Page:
Rick Perry vows to fight on despite the worst gaffe in US debate history
GOVERNOR Rick Perry of Texas has vowed to continue his presidential campaign after suffering the most excruciating 53 seconds in a televised debate since they began in 1960 when John F. Kennedy clashed with Richard Nixon.
"All of us make mistakes," he told CBS News as part of a media blitz to limit the damage caused by an extraordinary gaffe in which he repeatedly failed to remember a key plank of his own domestic policy. "I'm a human being. And the issue here is that I had a lapse of memory."
Mr Perry's policy pledge to close three federal government departments is a radical move, designed to delight small-government conservatives and Tea Party activists. He has repeatedly trumpeted it on the campaign trail.
When the moment came for him to outline his bold vision to millions of viewers tuned into the latest Republican debate, however, he could only remember two departments. There was Education and Commerce. But try as he might, the third one – Energy – eluded him.
In the audience and in the debate press room in Michigan, at first there were giggles, then there were shakes of the heads and expressions of disbelief. Finally, there was silence. Perhaps worst of all for Mr Perry was that the overall reaction was not one of disgust or even mockery – it was pity.
It took just 53 seconds for a campaign that was already in deep trouble after previous shaky debate performances by Mr Perry to be plunged into deep and possibly terminal crisis.
"It's three agencies of government when I get there that are gone, Commerce, Education and the, er, what's the third one there? Let's see ..." Mr Perry started to say, prompting suggestions from some of his rivals and giggles in the audience.
Eventually he concluded: "I would do away with the Education, the Commerce and – let's see – I can't. The third one, I can't. Sorry." With a sheepish grin, he added simply: "Oops!" Some 15 minutes later, Mr Perry said: "By the way, that was the Dept of Energy I was reaching for."
Pundits and political strategists searched their minds for other flubs. There was the time in 1976 when President Gerald Ford asserted that "there is no Soviet domination of Eastern Europe".
Senator Lloyd Bentsen humiliated vice-presidential candidate Dan Quayle in 1988 by responding to a reference to his having as much experience as Mr Kennedy when he won the White House by telling him: "Senator, I served with Jack Kennedy, I knew Jack Kennedy, Jack Kennedy was a friend of mine. Senator, you're no Jack Kennedy."
But nothing quite compared to the spectacle of Mr Perry, who two months ago was the Republican front-runner, stammering as his fellow candidates lobbed in suggestions and then checking his crib notes before finally conceding he was flummoxed.
At the debate in Michigan, Mitt Romney, the former Massachusetts governor and the party establishment favourite delivered yet another assured performance.
Mr Perry's onstage freeze also benefited Herman Cain, who is neck and neck with Mr Romney in the polls but has faced a wave of allegations of sexual harassment over the previous 10 days. There were boos from the crowd when CNBC moderators asked him about the allegations.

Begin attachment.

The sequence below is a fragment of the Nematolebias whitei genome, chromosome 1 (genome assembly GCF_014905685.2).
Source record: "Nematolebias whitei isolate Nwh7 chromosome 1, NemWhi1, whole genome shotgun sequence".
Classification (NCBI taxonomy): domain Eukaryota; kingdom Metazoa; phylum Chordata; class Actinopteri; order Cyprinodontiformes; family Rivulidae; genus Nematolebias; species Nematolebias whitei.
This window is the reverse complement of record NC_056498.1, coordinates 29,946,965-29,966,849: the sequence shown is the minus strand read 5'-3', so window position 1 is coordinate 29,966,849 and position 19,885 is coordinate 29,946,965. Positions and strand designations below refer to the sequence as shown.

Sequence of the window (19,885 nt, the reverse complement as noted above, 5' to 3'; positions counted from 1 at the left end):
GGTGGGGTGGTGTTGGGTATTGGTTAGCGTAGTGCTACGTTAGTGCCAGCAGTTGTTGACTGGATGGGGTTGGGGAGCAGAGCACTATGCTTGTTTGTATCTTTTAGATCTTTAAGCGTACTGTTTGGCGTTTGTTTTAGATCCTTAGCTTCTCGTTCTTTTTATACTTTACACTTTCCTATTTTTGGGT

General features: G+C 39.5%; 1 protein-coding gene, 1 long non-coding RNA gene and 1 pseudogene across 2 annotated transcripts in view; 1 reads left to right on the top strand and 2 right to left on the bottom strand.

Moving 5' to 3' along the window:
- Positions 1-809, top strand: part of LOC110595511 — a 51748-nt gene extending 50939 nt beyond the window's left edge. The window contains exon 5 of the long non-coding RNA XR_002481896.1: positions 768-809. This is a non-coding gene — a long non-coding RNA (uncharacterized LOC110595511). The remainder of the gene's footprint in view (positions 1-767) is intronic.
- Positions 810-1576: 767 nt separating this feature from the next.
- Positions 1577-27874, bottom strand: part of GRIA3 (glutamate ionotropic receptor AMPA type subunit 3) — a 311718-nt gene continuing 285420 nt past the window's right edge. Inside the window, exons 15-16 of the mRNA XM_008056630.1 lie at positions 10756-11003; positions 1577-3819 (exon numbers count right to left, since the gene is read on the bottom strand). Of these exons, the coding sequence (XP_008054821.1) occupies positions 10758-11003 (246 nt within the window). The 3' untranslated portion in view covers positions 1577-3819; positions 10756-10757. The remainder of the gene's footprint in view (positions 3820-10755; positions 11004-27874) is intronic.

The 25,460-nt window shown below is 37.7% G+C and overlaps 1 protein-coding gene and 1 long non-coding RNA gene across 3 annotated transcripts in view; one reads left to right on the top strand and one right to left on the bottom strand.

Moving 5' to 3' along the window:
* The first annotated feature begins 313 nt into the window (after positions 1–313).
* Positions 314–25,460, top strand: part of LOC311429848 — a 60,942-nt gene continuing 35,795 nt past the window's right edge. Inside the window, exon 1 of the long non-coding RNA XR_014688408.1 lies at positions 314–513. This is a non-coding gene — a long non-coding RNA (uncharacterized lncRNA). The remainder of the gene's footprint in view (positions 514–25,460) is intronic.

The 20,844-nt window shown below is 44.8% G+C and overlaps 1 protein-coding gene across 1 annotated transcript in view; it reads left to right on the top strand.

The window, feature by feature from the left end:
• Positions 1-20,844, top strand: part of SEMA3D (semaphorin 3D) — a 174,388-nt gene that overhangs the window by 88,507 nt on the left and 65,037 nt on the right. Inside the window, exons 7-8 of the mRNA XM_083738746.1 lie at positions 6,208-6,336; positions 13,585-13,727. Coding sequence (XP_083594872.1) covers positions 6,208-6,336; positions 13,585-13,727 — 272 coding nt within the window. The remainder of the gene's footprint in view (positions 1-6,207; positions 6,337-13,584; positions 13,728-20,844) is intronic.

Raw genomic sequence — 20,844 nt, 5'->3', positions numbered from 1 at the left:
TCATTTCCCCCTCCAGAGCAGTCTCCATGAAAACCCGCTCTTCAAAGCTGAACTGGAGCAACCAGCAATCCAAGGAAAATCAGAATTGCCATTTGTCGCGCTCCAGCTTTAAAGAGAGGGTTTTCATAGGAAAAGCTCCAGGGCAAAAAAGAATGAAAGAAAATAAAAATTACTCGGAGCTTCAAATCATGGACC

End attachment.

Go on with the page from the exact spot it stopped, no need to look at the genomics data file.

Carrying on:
'The American people deserve better than someone being tried in the court of public opinion based on unfounded accusations," he responded, to cheers. "And I value my character and my integrity more than anything else."
After the debate, Mr Perry came into the press "spin room" himself – almost unprecedented for a top tier candidate – to admit that he had made a monumental stumble. "I'm glad I had my boots on tonight," he said. "I stepped in it out there."
He added: "I may have forgotten Energy, but I haven't forgotten my conservative principles." Asked if he felt embarrassed, he said: "I stepped in it, man. Yeah, it was embarrassing. Of course it was."
But he insisted he would not pull out of future debates, the next of which is in Spartanburg, South Carolina at the weekend. "Absolutely not, I'll be in South Carolina on Saturday," he said.
Asked about Mr Perry's stumble, Eric Fehrnstrom, a senior Romney strategist, offered a quotation from Graham Greene's novels "The Comedians".
"It reminds me of what Graham Greene said about Haiti under Papa Doc, 'There's nothing I could say that could darken that moment'. The nominee of our party is going to have three high-profile debates with President Obama.
"Governor Romney is going to be prepared to take on that challenge. And to make the case for why Obama's economic policies have failed."
Ray Sullivan, Mr Perry's spokesman, said that the moment was embarrassing but showed "that Rick Perry is a human being and not a robot" and would put quickly put it behind him.
"This was a stumble of style, not substance. We believe on the substance, we win." He added that "he still named two more agencies to eliminate than this president".
Mr Perry has raised a substantial amount of campaign cash and, as the longest-serving governor in Texas history and with a staunch conservative record he remains a formidable candidate on paper.
But Republican as well as Democratic strategists were declaring his candidacy moribund even before the debate was over. Michael Barone, a conservative and political historian, said it was "it was the worst moment in a debate I have ever seen" in 51 years of watching them.